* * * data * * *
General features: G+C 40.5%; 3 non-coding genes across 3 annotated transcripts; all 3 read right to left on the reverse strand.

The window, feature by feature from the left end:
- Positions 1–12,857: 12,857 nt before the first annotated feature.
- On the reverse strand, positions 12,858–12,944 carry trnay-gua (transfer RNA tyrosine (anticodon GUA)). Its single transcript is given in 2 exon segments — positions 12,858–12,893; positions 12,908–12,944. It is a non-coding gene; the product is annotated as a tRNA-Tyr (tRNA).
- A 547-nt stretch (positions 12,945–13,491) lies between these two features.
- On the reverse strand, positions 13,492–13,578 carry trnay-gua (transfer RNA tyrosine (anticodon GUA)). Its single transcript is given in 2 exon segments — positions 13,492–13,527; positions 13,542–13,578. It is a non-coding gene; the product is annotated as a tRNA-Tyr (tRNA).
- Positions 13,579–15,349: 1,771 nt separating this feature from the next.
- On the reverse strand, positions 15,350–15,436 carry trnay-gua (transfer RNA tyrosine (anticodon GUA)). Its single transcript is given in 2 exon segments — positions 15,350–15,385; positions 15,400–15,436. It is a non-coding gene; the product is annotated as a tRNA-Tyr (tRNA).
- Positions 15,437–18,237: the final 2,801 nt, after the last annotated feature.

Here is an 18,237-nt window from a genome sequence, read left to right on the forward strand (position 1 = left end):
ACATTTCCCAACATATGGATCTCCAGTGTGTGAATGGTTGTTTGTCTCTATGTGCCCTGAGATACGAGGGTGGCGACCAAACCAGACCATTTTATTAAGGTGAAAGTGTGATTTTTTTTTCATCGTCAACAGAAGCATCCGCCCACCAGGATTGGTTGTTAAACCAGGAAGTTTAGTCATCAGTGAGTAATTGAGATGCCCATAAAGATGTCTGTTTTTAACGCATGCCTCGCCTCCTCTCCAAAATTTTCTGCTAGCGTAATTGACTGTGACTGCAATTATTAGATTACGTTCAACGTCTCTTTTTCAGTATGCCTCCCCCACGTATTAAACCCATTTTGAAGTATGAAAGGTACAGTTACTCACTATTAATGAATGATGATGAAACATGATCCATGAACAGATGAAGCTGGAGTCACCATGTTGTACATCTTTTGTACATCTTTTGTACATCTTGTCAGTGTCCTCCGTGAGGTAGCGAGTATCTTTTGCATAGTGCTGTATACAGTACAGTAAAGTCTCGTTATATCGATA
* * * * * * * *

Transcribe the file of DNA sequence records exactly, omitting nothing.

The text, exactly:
General features: G+C 40.5%; 3 non-coding genes across 3 annotated transcripts; all 3 read right to left on the reverse strand.

The window, feature by feature from the left end:
- Positions 1–12,857: 12,857 nt before the first annotated feature.
- On the reverse strand, positions 12,858–12,944 carry trnay-gua (transfer RNA tyrosine (anticodon GUA)). Its single transcript is given in 2 exon segments — positions 12,858–12,893; positions 12,908–12,944. It is a non-coding gene; the product is annotated as a tRNA-Tyr (tRNA).
- A 547-nt stretch (positions 12,945–13,491) lies between these two features.
- On the reverse strand, positions 13,492–13,578 carry trnay-gua (transfer RNA tyrosine (anticodon GUA)). Its single transcript is given in 2 exon segments — positions 13,492–13,527; positions 13,542–13,578. It is a non-coding gene; the product is annotated as a tRNA-Tyr (tRNA).
- Positions 13,579–15,349: 1,771 nt separating this feature from the next.
- On the reverse strand, positions 15,350–15,436 carry trnay-gua (transfer RNA tyrosine (anticodon GUA)). Its single transcript is given in 2 exon segments — positions 15,350–15,385; positions 15,400–15,436. It is a non-coding gene; the product is annotated as a tRNA-Tyr (tRNA).
- Positions 15,437–18,237: the final 2,801 nt, after the last annotated feature.

Here is an 18,237-nt window from a genome sequence, read left to right on the forward strand (position 1 = left end):
ACATTTCCCAACATATGGATCTCCAGTGTGTGAATGGTTGTTTGTCTCTATGTGCCCTGAGATACGAGGGTGGCGACCAAACCAGACCATTTTATTAAGGTGAAAGTGTGATTTTTTTTTCATCGTCAACAGAAGCATCCGCCCACCAGGATTGGTTGTTAAACCAGGAAGTTTAGTCATCAGTGAGTAATTGAGATGCCCATAAAGATGTCTGTTTTTAACGCATGCCTCGCCTCCTCTCCAAAATTTTCTGCTAGCGTAATTGACTGTGACTGCAATTATTAGATTACGTTCAACGTCTCTTTTTCAGTATGCCTCCCCCACGTATTAAACCCATTTTGAAGTATGAAAGGTACAGTTACTCACTATTAATGAATGATGATGAAACATGATCCATGAACAGATGAAGCTGGAGTCACCATGTTGTACATCTTTTGTACATCTTTTGTACATCTTGTCAGTGTCCTCCGTGAGGTAGCGAGTATCTTTTGCATAGTGCTGTATACAGTACAGTAAAGTCTCGTTATATCGATA